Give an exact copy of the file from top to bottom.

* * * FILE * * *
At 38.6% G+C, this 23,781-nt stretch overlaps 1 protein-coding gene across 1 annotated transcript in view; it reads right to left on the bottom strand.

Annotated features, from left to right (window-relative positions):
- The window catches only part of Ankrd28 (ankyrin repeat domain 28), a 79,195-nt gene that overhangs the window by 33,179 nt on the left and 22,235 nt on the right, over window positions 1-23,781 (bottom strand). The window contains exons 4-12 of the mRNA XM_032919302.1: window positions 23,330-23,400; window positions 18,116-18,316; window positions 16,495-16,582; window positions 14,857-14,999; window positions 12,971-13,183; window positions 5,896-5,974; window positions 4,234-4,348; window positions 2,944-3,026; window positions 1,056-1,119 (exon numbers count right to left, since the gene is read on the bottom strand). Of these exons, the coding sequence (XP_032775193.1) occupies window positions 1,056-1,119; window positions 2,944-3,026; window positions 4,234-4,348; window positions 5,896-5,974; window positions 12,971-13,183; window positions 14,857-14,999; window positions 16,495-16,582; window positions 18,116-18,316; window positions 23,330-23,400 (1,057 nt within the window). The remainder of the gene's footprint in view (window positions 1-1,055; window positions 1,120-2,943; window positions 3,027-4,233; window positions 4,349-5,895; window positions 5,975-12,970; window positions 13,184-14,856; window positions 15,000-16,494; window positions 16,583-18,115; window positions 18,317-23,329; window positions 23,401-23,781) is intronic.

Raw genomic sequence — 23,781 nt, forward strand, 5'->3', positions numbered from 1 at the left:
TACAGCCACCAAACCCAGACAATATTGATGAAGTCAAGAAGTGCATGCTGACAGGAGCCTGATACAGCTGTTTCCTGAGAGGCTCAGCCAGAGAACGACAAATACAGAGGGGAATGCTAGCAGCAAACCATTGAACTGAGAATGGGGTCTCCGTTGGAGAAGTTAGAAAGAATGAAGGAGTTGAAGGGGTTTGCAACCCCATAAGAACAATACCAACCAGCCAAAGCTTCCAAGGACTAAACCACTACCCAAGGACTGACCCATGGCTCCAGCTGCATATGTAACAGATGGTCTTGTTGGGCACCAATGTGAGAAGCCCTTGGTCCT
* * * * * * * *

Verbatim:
At 38.6% G+C, this 23,781-nt stretch overlaps 1 protein-coding gene across 1 annotated transcript in view; it reads right to left on the bottom strand.

Annotated features, from left to right (window-relative positions):
- The window catches only part of Ankrd28 (ankyrin repeat domain 28), a 79,195-nt gene that overhangs the window by 33,179 nt on the left and 22,235 nt on the right, over window positions 1-23,781 (bottom strand). The window contains exons 4-12 of the mRNA XM_032919302.1: window positions 23,330-23,400; window positions 18,116-18,316; window positions 16,495-16,582; window positions 14,857-14,999; window positions 12,971-13,183; window positions 5,896-5,974; window positions 4,234-4,348; window positions 2,944-3,026; window positions 1,056-1,119 (exon numbers count right to left, since the gene is read on the bottom strand). Of these exons, the coding sequence (XP_032775193.1) occupies window positions 1,056-1,119; window positions 2,944-3,026; window positions 4,234-4,348; window positions 5,896-5,974; window positions 12,971-13,183; window positions 14,857-14,999; window positions 16,495-16,582; window positions 18,116-18,316; window positions 23,330-23,400 (1,057 nt within the window). The remainder of the gene's footprint in view (window positions 1-1,055; window positions 1,120-2,943; window positions 3,027-4,233; window positions 4,349-5,895; window positions 5,975-12,970; window positions 13,184-14,856; window positions 15,000-16,494; window positions 16,583-18,115; window positions 18,317-23,329; window positions 23,401-23,781) is intronic.

Raw genomic sequence — 23,781 nt, forward strand, 5'->3', positions numbered from 1 at the left:
TACAGCCACCAAACCCAGACAATATTGATGAAGTCAAGAAGTGCATGCTGACAGGAGCCTGATACAGCTGTTTCCTGAGAGGCTCAGCCAGAGAACGACAAATACAGAGGGGAATGCTAGCAGCAAACCATTGAACTGAGAATGGGGTCTCCGTTGGAGAAGTTAGAAAGAATGAAGGAGTTGAAGGGGTTTGCAACCCCATAAGAACAATACCAACCAGCCAAAGCTTCCAAGGACTAAACCACTACCCAAGGACTGACCCATGGCTCCAGCTGCATATGTAACAGATGGTCTTGTTGGGCACCAATGTGAGAAGCCCTTGGTCCT